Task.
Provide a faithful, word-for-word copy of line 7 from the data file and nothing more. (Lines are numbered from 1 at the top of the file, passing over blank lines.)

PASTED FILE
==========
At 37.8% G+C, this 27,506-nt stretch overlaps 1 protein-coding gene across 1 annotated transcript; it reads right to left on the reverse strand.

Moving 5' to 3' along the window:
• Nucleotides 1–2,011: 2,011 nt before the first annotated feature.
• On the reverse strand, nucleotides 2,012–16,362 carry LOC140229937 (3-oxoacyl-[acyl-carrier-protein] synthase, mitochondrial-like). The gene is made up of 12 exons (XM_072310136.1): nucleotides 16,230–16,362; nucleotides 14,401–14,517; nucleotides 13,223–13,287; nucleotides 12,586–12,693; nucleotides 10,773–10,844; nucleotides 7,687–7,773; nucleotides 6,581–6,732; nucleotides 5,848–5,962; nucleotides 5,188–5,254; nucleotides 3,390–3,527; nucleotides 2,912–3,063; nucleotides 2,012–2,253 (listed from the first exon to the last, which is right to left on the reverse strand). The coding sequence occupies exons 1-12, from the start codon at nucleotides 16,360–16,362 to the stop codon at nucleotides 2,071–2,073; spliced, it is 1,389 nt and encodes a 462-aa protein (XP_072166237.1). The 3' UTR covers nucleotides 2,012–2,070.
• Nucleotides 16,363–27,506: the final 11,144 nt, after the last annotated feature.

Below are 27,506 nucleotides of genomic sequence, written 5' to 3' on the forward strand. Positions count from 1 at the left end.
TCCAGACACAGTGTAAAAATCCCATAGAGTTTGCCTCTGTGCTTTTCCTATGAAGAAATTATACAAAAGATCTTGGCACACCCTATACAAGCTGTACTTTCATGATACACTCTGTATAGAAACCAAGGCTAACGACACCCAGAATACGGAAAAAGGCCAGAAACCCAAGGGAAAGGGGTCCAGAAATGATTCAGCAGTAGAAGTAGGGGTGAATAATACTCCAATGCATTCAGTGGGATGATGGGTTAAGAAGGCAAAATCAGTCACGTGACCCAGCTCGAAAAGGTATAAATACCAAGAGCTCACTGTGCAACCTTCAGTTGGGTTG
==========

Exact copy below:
TCCAGACACAGTGTAAAAATCCCATAGAGTTTGCCTCTGTGCTTTTCCTATGAAGAAATTATACAAAAGATCTTGGCACACCCTATACAAGCTGTACTTTCATGATACACTCTGTATAGAAACCAAGGCTAACGACACCCAGAATACGGAAAAAGGCCAGAAACCCAAGGGAAAGGGGTCCAGAAATGATTCAGCAGTAGAAGTAGGGGTGAATAATACTCCAATGCATTCAGTGGGATGATGGGTTAAGAAGGCAAAATCAGTCACGTGACCCAGCTCGAAAAGGTATAAATACCAAGAGCTCACTGTGCAACCTTCAGTTGGGTTG